Internet1x2 staff apprehended by Israeli police; website remains down

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Internet1x2 (SBR rating D+) has been down for ten days. On December 15th, arrests were made by Israeli police of five people in management positions at Internet1x2. The following is reported by Ynet News: 

"Police detectives on Tuesday uncovered an illegal online gambling network, which they suspect was operating via the website internet1x2.com. At the end of a lengthy undercover investigation, police arrested five people suspecting of operating an offshoot online gambling network directed at Israeli gamblers."

The article goes on to state that part of the operation was based in Israel, with servers suspected to have been maintained in Eastern Europe. Internet1x2's website displays a message to bettors that the website is undergoing maintenance. SBR will continue to monitor the situation and report as more information comes in.

 

Police detectives on Tuesday uncovered an illegal online gambling network, which they suspect was operating via the website internet1x2.com. At the end of a lengthy undercover investigation, police arrested five people suspecting of operating an offshoot online gambling network directed at Israeli gamblers.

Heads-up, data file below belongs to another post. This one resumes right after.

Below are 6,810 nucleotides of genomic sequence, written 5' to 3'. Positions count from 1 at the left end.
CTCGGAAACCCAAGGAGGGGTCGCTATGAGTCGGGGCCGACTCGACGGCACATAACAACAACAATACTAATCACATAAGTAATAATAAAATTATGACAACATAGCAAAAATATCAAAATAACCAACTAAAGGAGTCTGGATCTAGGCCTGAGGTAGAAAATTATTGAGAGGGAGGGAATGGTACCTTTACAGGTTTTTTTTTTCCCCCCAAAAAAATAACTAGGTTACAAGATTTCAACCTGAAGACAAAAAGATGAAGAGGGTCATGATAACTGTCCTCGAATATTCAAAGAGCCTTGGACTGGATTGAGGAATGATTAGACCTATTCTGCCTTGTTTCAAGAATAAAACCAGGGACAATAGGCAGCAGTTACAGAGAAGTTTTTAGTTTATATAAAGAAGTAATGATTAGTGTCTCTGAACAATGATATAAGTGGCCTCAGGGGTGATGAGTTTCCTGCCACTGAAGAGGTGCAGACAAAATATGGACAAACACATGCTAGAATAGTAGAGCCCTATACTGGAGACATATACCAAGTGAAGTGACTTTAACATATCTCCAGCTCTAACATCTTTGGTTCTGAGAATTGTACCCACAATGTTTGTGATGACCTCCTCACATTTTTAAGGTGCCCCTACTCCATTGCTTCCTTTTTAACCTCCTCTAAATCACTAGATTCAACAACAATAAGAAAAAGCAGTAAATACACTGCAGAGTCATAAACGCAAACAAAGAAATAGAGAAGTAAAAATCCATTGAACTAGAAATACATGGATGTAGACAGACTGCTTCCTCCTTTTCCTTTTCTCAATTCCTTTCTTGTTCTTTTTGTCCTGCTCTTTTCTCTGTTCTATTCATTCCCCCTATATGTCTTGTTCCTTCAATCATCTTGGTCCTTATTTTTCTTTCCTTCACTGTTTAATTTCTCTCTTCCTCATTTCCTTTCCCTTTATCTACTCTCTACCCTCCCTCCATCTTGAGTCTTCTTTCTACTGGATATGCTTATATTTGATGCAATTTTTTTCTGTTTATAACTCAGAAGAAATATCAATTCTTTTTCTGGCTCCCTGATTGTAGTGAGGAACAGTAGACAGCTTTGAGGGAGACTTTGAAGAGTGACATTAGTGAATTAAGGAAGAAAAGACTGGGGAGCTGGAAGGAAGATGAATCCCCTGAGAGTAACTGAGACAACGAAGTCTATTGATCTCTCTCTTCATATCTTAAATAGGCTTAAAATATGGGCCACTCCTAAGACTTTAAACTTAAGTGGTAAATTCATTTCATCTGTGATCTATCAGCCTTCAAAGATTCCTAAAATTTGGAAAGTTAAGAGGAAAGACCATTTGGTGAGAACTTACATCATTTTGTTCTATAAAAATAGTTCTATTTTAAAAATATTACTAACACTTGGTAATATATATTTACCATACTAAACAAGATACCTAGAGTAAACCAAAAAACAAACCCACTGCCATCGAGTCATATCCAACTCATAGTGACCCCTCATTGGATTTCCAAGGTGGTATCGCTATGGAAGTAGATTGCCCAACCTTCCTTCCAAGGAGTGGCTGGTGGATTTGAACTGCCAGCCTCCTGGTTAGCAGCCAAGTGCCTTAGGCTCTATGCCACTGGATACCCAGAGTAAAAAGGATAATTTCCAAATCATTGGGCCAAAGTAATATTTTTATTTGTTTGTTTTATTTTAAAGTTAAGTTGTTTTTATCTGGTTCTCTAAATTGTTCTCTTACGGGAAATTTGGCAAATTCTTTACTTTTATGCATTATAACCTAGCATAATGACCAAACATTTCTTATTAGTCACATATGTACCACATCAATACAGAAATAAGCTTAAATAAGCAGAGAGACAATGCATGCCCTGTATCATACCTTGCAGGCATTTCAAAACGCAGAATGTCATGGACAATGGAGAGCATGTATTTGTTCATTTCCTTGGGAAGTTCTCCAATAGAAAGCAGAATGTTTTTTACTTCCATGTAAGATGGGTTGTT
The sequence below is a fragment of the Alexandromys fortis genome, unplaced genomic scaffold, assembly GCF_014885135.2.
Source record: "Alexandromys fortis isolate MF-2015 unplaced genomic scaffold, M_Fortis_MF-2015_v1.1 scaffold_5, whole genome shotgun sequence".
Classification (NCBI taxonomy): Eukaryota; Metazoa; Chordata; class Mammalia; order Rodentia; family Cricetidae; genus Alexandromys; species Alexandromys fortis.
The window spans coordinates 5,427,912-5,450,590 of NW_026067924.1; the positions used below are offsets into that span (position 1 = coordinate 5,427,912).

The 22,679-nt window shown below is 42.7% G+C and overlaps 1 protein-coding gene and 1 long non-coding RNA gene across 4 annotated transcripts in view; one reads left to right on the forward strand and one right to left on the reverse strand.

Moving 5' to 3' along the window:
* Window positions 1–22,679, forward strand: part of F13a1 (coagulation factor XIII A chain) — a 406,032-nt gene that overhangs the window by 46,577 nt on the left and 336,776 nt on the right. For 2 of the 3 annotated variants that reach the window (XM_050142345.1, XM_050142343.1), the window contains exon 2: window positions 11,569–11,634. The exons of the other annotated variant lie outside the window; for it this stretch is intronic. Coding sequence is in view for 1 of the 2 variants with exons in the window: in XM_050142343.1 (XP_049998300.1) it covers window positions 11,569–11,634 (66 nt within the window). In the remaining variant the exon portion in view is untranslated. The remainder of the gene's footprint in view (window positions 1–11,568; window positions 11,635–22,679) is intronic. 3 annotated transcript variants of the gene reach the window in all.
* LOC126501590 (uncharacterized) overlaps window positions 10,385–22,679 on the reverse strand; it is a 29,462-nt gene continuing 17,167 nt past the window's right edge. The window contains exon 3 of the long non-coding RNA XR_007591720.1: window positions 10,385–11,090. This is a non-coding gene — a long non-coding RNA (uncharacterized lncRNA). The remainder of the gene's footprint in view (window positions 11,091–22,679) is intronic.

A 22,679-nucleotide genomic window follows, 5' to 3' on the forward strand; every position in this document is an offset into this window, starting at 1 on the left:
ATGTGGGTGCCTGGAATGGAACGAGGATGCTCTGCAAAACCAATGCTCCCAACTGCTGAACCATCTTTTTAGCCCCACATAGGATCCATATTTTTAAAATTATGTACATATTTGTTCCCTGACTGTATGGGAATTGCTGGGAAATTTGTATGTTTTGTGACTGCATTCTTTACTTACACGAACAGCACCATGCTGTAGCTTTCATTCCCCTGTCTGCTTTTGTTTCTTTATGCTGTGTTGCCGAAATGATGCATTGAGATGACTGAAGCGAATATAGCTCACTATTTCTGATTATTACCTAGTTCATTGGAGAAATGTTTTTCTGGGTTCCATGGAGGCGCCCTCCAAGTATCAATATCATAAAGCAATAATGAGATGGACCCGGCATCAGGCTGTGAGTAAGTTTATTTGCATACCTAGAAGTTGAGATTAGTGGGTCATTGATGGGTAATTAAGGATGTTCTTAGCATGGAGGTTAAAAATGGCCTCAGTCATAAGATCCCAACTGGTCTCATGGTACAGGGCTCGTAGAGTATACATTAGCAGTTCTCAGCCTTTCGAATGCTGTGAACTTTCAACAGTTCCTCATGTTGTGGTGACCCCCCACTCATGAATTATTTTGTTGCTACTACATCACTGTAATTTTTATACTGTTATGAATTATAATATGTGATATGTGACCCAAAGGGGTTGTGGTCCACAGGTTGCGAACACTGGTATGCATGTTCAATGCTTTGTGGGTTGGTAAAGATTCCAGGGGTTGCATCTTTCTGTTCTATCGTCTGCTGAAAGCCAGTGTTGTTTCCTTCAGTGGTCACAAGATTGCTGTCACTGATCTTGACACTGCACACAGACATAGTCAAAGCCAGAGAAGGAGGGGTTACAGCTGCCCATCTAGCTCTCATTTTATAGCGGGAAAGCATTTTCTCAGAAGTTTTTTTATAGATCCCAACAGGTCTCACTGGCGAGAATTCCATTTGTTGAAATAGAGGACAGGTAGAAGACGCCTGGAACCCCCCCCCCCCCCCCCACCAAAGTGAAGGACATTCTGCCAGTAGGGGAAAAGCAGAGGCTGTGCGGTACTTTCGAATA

Two Israeli siblings, one living abroad and the other a Tel Aviv resident, are suspected of heading the network. Other suspects, who police believe were involved in providing technical support to the websites, and managing finances and payments, were also detainedNational Police Investigations Unit detectives and an internet gambling task force from the Lahav 433 unit also detained a number of gamblers and other people involved in the case. The suspects are slated to stand remand hearing on Tuesday at the Rishon Lezion Magistrate's Court.

Just last month the Lahav 433 unit's special task force uncovered another gambling network that rolled in hundreds of millions of shekels. But while last month's case involved a rather primitive system, in which a messenger would arrive to collect or hand out money to the gamblers, Tuesday's case revealed a much more sophisticated system which allowed participants to gamble with their credit cards.

The gambling, which is believed to have been carried out via credit cards and bank transfers, included betting on sports such as world soccer, American football, baseball, boxing, tennis and hockey. It also included online poker and casino games with live dealers via webcam.

 

 

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